On the other hand, the negative correlation between RH supramarginal gyrus and verb fluency performance was not specifically predicted prior to the experiment given this region's classic role in and support of phonological processing and articulatory rehearsal (Price, 2012). For example, Birn et al. (2010) reported that an automatic speech task (i.e., citing months of the year) yielded increased activity of RH supramarginal gyrus in healthy young adults compared to semantic and phonemic fluency activation patterns. The active involvement of RH supramarginal gyrus, however, has been found in other previous studies of verbal fluency or object naming in older adults and individuals with dementia (Wierenga et al., 2008; Marsolais et al., 2015). Furthermore, Meinzer et al. (2012) found that compared to cognitively healthy older adults, RH supramarginal gyrus showed negative activity in healthy young adults during an externally paced verbal fluency paradigm. Consistent with the current results, Meinzer et al. found that producing more correct responses was associated with more negative activity in RH supramarginal gyrus. Thus, the current results add to the evidence base that poorer verbal fluency performance is linked to more activation in the RH supramarginal area.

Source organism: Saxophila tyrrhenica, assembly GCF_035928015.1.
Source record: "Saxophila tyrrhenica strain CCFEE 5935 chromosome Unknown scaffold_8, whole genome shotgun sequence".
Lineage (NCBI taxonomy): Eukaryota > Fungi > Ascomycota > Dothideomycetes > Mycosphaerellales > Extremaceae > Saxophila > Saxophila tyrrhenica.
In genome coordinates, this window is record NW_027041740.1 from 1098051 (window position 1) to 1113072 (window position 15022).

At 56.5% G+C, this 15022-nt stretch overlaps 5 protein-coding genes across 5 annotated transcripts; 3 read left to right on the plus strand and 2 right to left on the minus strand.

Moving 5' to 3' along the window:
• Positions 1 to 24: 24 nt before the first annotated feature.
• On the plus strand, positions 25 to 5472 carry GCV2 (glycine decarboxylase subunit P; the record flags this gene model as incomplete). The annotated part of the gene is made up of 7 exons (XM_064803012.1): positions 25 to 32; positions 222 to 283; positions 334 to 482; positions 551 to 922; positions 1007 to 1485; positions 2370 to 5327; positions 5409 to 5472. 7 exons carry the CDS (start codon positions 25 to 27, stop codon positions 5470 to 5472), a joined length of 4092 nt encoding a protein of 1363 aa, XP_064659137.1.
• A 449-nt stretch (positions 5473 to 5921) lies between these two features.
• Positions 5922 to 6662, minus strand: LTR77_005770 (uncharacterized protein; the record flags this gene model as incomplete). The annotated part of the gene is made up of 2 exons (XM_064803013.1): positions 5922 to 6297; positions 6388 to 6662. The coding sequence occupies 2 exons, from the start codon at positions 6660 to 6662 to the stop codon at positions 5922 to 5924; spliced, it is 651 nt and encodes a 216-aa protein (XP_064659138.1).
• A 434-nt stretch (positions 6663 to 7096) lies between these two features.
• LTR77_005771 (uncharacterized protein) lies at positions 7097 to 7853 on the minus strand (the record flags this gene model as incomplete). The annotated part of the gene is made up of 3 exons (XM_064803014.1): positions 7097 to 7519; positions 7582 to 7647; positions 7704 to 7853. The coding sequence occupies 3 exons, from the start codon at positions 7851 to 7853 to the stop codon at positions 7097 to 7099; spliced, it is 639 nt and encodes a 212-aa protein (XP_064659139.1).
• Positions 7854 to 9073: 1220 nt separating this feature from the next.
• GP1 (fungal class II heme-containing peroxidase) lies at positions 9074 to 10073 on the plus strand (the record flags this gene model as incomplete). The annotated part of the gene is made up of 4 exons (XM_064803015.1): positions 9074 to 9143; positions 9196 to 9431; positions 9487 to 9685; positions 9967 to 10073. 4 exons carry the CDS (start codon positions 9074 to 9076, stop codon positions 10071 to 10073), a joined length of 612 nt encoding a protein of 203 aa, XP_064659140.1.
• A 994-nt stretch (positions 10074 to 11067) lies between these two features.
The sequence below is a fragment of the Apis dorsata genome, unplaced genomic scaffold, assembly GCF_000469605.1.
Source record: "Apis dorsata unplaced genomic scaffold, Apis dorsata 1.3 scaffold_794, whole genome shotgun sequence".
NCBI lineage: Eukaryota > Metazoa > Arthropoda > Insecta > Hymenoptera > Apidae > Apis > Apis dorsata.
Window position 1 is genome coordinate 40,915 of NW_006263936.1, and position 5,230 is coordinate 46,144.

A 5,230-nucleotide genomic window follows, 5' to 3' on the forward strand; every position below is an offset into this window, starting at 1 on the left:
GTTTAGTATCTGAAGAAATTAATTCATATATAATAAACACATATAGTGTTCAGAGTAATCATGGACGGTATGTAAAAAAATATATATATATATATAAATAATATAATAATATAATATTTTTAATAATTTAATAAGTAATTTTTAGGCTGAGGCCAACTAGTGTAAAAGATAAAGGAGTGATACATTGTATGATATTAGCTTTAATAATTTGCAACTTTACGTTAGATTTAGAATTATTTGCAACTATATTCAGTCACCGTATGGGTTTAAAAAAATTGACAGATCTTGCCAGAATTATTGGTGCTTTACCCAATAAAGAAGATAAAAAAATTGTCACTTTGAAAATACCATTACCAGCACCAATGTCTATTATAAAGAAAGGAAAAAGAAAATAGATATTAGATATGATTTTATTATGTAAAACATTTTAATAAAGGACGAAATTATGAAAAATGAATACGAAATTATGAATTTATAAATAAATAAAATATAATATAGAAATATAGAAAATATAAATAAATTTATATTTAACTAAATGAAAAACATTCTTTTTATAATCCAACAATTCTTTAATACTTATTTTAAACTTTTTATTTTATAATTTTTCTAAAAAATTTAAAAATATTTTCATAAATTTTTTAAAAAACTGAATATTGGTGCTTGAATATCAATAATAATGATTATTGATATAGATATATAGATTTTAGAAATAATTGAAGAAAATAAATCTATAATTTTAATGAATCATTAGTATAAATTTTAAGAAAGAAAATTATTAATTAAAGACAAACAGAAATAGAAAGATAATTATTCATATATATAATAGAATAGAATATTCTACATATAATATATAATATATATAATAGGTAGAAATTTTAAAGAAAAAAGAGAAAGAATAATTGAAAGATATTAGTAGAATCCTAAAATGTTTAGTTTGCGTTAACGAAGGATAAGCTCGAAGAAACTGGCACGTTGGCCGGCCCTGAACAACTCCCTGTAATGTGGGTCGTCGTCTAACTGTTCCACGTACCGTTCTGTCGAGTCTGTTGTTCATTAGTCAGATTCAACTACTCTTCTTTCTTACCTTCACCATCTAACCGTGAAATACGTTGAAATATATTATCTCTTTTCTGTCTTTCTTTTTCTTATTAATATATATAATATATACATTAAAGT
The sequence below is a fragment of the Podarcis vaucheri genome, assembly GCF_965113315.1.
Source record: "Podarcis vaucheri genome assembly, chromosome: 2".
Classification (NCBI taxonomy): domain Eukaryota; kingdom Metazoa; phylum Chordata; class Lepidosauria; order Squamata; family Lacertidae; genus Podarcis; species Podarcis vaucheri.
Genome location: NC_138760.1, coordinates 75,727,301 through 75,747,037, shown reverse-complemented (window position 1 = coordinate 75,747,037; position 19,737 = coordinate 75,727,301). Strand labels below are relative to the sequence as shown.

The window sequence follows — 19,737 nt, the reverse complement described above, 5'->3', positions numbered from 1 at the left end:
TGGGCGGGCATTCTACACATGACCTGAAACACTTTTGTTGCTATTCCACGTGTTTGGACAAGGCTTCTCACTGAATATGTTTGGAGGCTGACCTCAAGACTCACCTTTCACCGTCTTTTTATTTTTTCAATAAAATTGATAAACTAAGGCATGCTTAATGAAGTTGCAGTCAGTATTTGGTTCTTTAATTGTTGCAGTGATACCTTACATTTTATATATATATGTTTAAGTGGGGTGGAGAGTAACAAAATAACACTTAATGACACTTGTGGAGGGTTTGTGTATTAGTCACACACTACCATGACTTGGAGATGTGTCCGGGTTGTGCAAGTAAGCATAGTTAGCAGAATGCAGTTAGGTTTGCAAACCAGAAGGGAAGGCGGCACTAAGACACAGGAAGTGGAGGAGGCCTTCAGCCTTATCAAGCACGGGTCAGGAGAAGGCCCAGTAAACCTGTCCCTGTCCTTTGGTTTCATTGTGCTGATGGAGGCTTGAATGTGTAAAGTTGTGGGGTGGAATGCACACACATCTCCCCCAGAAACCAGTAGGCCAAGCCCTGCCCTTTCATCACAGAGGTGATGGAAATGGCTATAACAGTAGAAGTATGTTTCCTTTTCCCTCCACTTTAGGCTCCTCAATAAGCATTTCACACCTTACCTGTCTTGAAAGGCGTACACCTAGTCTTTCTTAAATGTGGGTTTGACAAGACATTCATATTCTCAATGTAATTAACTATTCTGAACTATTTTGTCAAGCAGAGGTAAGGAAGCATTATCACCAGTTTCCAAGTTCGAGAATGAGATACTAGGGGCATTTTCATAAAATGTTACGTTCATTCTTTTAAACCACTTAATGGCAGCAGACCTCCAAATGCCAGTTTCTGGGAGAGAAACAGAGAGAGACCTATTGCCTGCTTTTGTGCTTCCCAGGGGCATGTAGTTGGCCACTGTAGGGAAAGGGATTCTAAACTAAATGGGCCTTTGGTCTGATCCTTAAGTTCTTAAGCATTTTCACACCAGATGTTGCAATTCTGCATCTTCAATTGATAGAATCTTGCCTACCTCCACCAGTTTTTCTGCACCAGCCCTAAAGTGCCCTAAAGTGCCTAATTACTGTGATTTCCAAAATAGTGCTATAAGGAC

The results of the current pilot study should be interpreted in light of some limitations. First, the current experimental paradigm did not allow controlling the total number of responses for each of the verb fluency trials. Thus, there was a greater number of words analyzed in the fMRI data of the healthy compared to the dementia group. This is inevitable, however, when utilizing a pace-free fluency task. If word generation is paced, more cognitive processes, such as inhibition, actively engage to meet the needs of the pacing requirement (Basho et al., 2007; Marsolais et al., 2015). Also the standard verbal fluency task demands are not reflected with a paced verbal fluency task (Nagels et al., 2011). Thus, the current study utilized the conventional paradigm that is actually used in, and more representative of most clinical and research settings (Nagels et al., 2011; Marsolais et al., 2015). One advantage of utilizing this pace-free fluency task is that, unlike other previous studies related to action semantics in dementia (e.g., Bak, 2013), there is no need to control for possible confounding factors such as word frequency and age of acquisition. Additionally, the interpretation of the results considered the number of words produced and the possible impact of such differences as aforementioned in our discussion.